So if the developers are automating all of the CI and regression tests, why bother having QA’s? I’m glad you asked! QA’s do have a future in technology, just not in the traditional sense of doing manual, end-of-the-line testing. There are many ways that a QA can stay relevant in this shifting market. QA’s should be working closely with the developers and in the same notion of pair-programming, could start doing “pair-testing” in order to write automated tests with the developers.
The goal of a QA should be ensuring that quality is built in from the beginning, encouraging practices such as Test Driven Development. A tester’s mind-set is very different to a developer’s, which often allows a QA to identify problem areas more easily. QA’s should be training developers to think outside the box and ensure that they’re thinking of different scenarios while they’re developing. In theory, this should mean that fewer bugs are developed, making the whole SDLC faster and more efficient.
With QA’s having a reduced workload due to developers taking on additional responsibility, QA’s can start to focus more on areas of testing other than just ensuring the system is functioning correctly. QA’s should be shifting focus onto non-functional testing such as performance and security, as well as real usability testing and facilitate crowd or beta testing to prove that you are building the right thing, and not just building the wrong thing correctly.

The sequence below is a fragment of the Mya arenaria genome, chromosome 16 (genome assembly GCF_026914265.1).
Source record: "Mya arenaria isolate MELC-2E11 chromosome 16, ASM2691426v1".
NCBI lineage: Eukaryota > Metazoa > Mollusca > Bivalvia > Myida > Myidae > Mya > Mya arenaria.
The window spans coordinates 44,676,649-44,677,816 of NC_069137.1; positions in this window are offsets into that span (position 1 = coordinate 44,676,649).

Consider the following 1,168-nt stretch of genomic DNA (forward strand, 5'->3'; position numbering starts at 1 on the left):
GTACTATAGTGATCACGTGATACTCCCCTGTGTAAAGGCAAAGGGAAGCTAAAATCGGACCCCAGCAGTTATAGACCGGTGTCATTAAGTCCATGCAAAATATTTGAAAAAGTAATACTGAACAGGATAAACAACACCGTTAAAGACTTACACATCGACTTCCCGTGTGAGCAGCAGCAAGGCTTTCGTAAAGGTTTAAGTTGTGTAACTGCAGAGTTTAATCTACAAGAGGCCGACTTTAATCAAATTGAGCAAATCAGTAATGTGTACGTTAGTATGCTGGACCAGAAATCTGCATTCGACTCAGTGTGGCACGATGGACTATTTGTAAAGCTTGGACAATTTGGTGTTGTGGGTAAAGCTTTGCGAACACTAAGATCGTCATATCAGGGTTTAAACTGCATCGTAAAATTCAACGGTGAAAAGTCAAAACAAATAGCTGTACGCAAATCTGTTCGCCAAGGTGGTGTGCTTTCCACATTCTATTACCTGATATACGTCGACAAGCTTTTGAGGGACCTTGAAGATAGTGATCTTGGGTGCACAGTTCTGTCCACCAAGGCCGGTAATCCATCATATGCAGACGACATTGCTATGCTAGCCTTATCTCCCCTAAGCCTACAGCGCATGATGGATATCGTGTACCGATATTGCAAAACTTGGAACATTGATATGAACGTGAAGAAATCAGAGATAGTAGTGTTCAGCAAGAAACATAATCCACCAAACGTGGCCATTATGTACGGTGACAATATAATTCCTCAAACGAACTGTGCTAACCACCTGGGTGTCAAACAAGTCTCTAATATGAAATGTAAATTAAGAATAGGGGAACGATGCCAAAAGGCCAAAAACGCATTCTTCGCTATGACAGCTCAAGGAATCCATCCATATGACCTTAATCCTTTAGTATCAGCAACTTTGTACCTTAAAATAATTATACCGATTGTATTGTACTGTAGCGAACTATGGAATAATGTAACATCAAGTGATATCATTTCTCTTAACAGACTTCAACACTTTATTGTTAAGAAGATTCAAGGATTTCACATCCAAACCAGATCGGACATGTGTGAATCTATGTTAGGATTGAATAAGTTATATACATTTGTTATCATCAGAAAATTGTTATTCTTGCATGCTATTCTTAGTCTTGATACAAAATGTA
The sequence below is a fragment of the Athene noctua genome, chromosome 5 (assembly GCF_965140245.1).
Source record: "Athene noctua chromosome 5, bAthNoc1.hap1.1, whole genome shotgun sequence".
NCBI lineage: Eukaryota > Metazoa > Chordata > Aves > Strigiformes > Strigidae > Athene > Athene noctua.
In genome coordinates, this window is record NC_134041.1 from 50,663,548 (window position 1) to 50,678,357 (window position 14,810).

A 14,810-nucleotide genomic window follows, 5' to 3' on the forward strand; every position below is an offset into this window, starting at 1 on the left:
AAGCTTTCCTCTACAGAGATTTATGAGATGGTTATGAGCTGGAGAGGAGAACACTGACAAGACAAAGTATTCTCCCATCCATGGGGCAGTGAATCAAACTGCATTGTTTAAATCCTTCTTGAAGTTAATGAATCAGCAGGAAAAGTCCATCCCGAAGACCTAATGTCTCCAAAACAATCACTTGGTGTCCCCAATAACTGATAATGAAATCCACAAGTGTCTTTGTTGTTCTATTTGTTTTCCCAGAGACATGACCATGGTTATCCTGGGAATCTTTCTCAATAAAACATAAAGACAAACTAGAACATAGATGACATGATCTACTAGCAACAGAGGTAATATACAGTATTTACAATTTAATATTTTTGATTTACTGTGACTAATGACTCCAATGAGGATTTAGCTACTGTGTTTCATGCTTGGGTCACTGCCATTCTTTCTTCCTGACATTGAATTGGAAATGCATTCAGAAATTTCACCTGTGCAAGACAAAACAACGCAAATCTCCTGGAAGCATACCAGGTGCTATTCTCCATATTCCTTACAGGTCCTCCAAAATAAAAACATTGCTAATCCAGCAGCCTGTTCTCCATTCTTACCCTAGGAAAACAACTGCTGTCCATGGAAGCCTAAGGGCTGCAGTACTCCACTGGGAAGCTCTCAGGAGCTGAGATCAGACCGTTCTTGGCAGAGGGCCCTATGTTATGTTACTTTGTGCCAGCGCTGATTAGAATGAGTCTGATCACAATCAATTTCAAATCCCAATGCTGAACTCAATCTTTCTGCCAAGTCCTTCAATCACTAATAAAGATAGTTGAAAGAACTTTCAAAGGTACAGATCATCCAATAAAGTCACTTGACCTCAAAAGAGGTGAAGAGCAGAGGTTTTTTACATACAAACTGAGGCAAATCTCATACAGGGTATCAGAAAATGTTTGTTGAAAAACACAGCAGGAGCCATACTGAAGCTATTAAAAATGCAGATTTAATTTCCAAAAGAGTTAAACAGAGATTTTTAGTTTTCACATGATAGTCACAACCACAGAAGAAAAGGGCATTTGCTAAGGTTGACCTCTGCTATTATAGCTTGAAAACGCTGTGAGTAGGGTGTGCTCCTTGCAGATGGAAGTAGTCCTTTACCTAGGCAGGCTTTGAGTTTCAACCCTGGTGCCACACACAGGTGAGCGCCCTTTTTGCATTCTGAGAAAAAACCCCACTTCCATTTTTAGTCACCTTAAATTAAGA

There is and probably always will be the need for exploratory testing in-house too, which requires a QA’s mind, but again this should be kept to “minimum viable testing”. QA’s should also look into the analytics behind what’s being developed, such as what browsers or device customers are using and then ensure that testing and development targets this. This is an area often forgotten during development that can result in poor usability if not given adequate attention. There are countless ways of improving the quality of a system, these example are just a few, and this is where a QA can truly bring value to the SDLC, improving quality, increasing efficiency and reducing cycle time.
So to answer the question, is there a place for QA’s in a world where cycle time is everything? The notion of a QA in the traditional sense is going away, and the survival of QA depends on changing and adapting their way of working to stay relevant and ensure they are providing value. Training developers to think like a QA, improving testing practices, pushing ahead with non-functional testing and striving to improve quality and efficiency wherever possible will help to ensure that the role of a QA continues to be relevant. However, there are also other opportunities for QA’s to diversify (as many developers are doing) by taking on dual roles, such as Scrum Master or Business Analyst, and the knowledge gained in working as QA can lend itself particularly well in these areas. The role of a traditional manual tester will likely go the way of the typewriter; but not a single business out there can honestly say that their software is perfect, and as long as that continues to be the case, there will always be the need for QA.